The district court did not abuse its discretion in finding that Snipes failed to meet this minimum evidentiary threshold. Snipes argues that despite the lack of commonality in supervisors among the correctional officers disciplined for attendance violations, he and those correctional officers are nonetheless similarly situated because they held the same job positions, were subjected to the same evaluation process, worked for the Department during the same time frame, were subjected to the same attendance policy, and were exposed to the same multi-layer, centralized disciplinary process for those violations. We are not persuaded.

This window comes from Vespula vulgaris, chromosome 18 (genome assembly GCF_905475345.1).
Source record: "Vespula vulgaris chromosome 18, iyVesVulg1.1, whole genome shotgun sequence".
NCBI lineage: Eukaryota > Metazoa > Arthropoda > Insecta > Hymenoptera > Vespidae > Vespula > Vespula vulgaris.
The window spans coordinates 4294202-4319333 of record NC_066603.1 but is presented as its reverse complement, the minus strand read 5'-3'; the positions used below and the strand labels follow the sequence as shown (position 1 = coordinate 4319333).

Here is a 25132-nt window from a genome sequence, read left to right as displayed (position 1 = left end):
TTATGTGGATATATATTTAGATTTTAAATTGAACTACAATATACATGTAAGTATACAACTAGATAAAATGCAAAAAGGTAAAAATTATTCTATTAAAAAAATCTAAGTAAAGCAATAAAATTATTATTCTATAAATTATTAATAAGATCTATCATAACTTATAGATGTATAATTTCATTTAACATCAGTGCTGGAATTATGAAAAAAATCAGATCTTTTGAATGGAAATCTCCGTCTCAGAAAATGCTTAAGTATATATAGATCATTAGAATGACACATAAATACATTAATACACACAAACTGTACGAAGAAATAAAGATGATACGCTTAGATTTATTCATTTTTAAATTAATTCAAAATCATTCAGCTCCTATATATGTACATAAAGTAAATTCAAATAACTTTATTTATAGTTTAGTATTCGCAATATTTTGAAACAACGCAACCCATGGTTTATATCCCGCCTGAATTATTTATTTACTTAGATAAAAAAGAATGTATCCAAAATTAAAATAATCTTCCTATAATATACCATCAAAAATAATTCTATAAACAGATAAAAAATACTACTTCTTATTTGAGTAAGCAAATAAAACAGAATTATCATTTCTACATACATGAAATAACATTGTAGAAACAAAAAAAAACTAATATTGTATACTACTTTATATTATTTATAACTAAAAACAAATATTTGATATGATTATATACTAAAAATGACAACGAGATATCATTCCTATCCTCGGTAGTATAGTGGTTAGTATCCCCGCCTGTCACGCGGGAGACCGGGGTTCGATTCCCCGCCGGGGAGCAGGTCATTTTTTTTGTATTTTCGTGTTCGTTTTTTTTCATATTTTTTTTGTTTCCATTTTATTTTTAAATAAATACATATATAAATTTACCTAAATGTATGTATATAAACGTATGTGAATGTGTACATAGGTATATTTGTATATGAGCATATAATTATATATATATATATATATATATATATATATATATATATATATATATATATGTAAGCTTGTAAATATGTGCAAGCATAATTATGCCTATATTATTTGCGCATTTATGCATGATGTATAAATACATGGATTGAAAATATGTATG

While Snipes and the other correctional officers were technically subject to the same written attendance policy and formal disciplinary process, the record also shows that the difference in supervisors under whom Snipes and the other correctional officers worked resulted in disparate application of and adherence to such policy and process. Given the inconsistent administration of relevant policy and process under different supervisors, the district court's conclusion that the lack of commonality in supervisors among the correctional officers disciplined for attendance violations precluded an inference of discrimination is not unreasonable. See, e.g., Patterson v. Avery Dennison Corp., 281 F.3d 676, 680 (7th Cir.2002) (finding that plaintiff was not comparable to another employee in all material respects where plaintiff and other employee were evaluated by different supervisors); Radue, 219 F.3d at 618 (finding that lack of common supervisor precluded showing of similarity because when "different decision-makers are involved, two decisions are rarely similarly situated in all respects") (citations omitted). Because the district court acted within its discretion in determining that Snipes and other correctional officers disciplined for attendance violations were not similarly situated, evidence regarding the disciplinary records of those officers was properly excluded.